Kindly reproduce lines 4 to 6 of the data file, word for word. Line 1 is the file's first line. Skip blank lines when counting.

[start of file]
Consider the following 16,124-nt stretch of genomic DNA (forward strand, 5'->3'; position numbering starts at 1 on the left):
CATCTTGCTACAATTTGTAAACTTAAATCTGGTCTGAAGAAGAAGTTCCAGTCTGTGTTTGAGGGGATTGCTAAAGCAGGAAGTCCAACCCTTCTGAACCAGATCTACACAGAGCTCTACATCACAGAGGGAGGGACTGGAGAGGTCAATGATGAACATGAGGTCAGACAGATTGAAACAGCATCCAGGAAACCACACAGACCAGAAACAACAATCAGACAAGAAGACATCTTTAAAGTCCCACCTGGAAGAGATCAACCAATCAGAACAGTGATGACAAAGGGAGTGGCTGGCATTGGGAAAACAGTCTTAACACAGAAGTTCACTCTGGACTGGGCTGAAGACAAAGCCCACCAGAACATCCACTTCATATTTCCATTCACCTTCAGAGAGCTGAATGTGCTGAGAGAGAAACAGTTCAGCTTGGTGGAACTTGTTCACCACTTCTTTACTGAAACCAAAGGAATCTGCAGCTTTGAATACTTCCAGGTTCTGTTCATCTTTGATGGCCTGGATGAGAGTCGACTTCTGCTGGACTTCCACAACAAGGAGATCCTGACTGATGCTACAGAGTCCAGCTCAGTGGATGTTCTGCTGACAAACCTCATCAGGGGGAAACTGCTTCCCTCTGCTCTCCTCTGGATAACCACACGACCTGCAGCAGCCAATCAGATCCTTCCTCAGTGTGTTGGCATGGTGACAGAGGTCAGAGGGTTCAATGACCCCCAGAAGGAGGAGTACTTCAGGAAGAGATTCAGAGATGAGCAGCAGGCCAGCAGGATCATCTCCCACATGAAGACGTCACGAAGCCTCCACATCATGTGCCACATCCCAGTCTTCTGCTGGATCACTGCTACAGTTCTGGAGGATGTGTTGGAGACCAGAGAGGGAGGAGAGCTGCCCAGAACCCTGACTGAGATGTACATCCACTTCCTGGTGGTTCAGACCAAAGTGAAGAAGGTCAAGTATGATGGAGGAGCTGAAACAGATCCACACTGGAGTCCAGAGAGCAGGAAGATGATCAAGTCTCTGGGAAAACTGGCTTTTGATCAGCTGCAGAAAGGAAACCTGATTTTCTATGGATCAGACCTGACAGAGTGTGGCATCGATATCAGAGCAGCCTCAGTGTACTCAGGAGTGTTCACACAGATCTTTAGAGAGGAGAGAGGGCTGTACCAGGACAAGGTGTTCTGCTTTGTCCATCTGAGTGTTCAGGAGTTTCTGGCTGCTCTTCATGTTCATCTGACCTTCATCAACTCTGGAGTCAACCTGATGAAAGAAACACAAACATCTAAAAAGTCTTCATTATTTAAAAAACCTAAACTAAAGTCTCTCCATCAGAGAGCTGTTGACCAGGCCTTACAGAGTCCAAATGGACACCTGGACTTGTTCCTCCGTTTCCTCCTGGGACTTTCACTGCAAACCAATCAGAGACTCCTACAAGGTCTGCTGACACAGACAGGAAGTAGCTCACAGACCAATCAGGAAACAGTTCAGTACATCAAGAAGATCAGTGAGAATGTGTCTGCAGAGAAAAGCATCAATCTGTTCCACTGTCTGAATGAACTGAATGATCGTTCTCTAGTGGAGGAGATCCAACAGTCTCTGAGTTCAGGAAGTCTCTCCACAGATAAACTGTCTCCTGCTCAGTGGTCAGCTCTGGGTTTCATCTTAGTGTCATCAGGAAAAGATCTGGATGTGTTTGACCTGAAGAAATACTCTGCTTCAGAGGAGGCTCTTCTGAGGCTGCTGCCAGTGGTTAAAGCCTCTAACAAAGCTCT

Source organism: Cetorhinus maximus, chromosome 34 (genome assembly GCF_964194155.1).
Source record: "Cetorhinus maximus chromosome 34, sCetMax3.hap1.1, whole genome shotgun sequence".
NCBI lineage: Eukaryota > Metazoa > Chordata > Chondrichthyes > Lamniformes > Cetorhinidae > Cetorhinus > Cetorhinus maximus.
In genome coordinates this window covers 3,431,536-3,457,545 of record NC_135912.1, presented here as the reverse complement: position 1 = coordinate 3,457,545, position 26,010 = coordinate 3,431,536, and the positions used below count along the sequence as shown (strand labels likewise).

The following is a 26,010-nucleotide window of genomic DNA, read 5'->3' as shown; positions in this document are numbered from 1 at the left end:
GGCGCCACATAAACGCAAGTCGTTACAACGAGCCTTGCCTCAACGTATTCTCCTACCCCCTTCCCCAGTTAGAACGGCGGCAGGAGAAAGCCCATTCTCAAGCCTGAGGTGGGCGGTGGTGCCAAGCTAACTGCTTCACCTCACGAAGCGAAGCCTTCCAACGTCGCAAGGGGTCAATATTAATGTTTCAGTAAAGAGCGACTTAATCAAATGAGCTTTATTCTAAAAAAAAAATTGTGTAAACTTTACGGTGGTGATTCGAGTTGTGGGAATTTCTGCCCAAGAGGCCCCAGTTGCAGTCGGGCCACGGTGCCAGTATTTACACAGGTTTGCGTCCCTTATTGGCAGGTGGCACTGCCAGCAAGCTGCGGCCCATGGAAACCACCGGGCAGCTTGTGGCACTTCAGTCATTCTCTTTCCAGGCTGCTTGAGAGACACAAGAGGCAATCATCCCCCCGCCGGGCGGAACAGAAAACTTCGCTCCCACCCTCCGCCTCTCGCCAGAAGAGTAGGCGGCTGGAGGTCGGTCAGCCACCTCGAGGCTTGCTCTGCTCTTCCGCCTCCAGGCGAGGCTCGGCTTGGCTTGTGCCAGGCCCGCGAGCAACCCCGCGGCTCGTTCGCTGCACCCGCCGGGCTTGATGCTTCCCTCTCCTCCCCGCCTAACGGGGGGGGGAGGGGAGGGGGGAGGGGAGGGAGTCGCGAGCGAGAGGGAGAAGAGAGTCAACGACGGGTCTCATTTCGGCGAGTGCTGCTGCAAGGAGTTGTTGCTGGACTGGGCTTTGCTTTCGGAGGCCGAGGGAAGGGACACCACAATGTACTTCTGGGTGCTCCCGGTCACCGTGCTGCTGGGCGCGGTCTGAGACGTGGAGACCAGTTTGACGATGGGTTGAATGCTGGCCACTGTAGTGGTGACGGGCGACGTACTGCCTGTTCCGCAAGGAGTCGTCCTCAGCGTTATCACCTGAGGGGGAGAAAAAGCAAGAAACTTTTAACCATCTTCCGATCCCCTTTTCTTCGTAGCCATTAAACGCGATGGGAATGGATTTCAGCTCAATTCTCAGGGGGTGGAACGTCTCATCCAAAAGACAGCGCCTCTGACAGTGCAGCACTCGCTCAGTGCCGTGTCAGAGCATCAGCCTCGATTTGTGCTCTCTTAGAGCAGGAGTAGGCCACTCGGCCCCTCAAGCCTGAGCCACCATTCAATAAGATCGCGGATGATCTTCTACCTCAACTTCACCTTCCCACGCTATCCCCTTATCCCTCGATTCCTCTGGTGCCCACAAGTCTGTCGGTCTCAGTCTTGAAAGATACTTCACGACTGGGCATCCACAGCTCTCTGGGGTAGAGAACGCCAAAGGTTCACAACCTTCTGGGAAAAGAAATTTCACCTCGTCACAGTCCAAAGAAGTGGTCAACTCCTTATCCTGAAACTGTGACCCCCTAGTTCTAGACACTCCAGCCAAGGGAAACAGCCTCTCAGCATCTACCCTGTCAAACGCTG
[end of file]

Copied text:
Source record: "Cetorhinus maximus chromosome 34, sCetMax3.hap1.1, whole genome shotgun sequence".
NCBI lineage: Eukaryota > Metazoa > Chordata > Chondrichthyes > Lamniformes > Cetorhinidae > Cetorhinus > Cetorhinus maximus.
In genome coordinates this window covers 3,431,536-3,457,545 of record NC_135912.1, presented here as the reverse complement: position 1 = coordinate 3,457,545, position 26,010 = coordinate 3,431,536, and the positions used below count along the sequence as shown (strand labels likewise).